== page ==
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Diane Ravitch’s Blog: Who is Grading Common Core Tests? It is Worse Than You Thought

Motoko Rich of the Néw York Times answered the question deftly. Peter Greene says she gave a “master class in how to let the subjects of a story make themselves look ridiculous.”

Most of the graders have never been teachers. We know that Pearson and other testing companies hire test graders from Craigslist and Kelly Temps.

Rich writes:

“On Friday, in an unobtrusive office park northeast of downtown here [San Antonio], about 100 temporary employees of the testing giant Pearson worked in diligent silence scoring thousands of short essays written by third- and fifth-grade students from across the country.

“There was a onetime wedding planner, a retired medical technologist and a former Pearson saleswoman with a master’s degree in marital counseling. To get the job, like other scorers nationwide, they needed a four-year college degree with relevant coursework, but no teaching experience. They earned $12 to $14 an hour, with the possibility of small bonuses if they hit daily quality and volume targets.”

My favorite lines in Rich’s story (and Peter’s too) are these:

“At times, the scoring process can evoke the way a restaurant chain monitors the work of its employees and the quality of its products.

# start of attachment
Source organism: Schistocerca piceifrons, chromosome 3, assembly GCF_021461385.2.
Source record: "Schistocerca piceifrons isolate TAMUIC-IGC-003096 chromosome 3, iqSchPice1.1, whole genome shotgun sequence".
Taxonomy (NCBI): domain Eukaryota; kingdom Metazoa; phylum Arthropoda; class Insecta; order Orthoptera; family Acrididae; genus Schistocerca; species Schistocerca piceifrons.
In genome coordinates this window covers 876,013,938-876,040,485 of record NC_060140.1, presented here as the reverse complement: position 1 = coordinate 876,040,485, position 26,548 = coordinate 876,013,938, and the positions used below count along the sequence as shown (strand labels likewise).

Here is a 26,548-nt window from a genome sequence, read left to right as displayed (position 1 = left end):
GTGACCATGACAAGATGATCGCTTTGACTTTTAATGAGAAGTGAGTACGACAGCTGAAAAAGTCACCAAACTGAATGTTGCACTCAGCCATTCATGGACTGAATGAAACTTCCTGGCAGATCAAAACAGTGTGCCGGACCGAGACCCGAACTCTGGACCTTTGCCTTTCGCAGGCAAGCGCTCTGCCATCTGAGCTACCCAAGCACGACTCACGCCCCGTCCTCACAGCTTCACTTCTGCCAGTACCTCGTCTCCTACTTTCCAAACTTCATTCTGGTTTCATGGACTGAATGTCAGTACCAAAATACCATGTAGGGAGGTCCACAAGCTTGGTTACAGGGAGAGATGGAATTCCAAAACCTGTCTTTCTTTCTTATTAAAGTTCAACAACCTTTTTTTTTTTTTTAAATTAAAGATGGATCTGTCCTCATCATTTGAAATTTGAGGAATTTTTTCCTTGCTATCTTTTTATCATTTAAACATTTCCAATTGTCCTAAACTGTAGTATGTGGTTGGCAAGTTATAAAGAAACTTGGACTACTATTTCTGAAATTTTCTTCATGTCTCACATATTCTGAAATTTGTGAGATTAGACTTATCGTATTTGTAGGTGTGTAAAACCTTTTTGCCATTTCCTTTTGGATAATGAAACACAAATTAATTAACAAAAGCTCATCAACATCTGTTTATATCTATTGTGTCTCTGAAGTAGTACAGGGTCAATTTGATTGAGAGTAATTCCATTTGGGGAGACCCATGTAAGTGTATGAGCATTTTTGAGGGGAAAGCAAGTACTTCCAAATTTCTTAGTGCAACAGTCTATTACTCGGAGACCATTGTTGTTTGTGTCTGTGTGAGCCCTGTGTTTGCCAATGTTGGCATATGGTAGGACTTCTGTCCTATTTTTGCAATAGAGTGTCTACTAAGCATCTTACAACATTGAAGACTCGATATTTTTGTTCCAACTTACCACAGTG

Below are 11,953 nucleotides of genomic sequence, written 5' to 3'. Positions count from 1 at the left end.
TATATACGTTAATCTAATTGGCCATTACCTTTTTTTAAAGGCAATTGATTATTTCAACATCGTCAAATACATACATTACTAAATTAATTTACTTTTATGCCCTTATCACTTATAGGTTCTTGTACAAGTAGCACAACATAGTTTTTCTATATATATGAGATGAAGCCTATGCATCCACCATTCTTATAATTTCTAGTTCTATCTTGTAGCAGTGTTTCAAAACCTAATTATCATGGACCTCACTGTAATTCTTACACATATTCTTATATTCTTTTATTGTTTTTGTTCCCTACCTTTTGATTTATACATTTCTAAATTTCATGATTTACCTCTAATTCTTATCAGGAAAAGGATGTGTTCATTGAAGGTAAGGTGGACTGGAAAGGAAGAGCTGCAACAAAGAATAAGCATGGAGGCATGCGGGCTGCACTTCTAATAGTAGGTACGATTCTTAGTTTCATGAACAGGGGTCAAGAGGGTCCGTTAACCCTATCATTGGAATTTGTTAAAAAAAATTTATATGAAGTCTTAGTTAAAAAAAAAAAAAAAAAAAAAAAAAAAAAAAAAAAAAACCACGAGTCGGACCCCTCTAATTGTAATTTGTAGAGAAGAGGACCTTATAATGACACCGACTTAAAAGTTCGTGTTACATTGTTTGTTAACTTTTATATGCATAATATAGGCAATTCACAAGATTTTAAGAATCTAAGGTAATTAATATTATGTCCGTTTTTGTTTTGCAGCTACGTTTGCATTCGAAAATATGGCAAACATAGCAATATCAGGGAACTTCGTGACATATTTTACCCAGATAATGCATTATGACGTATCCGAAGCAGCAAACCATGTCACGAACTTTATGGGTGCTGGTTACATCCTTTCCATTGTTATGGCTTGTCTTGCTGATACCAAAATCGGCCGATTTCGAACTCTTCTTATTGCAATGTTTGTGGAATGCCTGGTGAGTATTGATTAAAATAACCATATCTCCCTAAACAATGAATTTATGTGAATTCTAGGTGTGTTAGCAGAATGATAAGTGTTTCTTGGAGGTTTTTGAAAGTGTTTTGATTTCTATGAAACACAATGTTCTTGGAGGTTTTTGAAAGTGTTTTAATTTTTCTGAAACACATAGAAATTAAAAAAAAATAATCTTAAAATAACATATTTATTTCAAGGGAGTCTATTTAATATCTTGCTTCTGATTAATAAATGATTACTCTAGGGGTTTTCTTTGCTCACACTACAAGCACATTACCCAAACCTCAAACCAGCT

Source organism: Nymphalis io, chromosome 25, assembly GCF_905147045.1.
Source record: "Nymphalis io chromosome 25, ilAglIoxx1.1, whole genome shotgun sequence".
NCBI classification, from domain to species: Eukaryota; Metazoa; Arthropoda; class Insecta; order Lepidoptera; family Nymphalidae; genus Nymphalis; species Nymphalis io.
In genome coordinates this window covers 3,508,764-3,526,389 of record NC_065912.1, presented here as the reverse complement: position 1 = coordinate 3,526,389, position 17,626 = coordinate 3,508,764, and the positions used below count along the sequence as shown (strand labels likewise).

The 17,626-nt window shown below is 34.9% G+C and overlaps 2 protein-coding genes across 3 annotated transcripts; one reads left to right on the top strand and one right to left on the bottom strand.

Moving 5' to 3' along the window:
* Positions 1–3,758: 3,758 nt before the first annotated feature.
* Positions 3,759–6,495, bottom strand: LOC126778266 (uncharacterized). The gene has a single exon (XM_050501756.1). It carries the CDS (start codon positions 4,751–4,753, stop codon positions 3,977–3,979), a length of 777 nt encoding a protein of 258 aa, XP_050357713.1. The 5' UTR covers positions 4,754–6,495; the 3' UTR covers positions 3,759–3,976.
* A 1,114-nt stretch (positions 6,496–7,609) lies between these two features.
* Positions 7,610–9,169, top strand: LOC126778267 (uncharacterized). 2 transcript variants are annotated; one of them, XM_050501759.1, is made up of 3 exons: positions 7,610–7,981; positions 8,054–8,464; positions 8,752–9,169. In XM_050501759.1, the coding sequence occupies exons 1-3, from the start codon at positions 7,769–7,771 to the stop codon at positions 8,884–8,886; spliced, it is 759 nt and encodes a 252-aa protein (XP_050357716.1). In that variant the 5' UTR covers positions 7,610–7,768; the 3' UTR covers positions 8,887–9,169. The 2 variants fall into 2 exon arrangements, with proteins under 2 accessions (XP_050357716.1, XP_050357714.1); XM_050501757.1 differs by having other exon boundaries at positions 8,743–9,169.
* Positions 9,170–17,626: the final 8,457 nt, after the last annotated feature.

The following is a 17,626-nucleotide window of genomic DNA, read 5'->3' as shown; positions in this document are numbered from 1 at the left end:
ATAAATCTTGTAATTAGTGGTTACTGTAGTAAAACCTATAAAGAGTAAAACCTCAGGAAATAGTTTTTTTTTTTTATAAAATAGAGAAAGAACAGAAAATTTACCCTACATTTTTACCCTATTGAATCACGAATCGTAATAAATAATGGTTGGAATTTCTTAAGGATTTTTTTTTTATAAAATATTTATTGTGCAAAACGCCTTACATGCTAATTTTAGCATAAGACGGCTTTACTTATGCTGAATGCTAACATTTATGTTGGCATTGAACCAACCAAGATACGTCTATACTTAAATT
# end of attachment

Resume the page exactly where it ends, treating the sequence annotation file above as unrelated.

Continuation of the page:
“From the standpoint of comparing us to a Starbucks or McDonald’s, where you go into those places you know exactly what you’re going to get,” said Bob Sanders, vice president of content and scoring management at Pearson North America, when asked whether such an analogy was apt.

“McDonald’s has a process in place to make sure they put two patties on that Big Mac,” he continued. “We do that exact same thing. We have processes to oversee our processes, and to make sure they are being followed.”

So, if you want test scoring by readers who are paid by volume, who are not teachers, and who are trained like employees of McDonald’s and Starbucks, the results of Common Core testing should please you.

Don’t you wonder whether this madness is done on purpose to drive parents out of public schools and make them desperate to find an alternative to be free of mass-produced teaching and testing?

The best way to stop it is to refuse the test. Opt out. Take control away from Pearson, PARCC, and the privatizers. Make the machine grind to a halt.

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Diane Ravitch

Diane Ravitch is Research Professor of Education at New York University and a historian of education. She is the Co-Founder and President of the Network for Publi...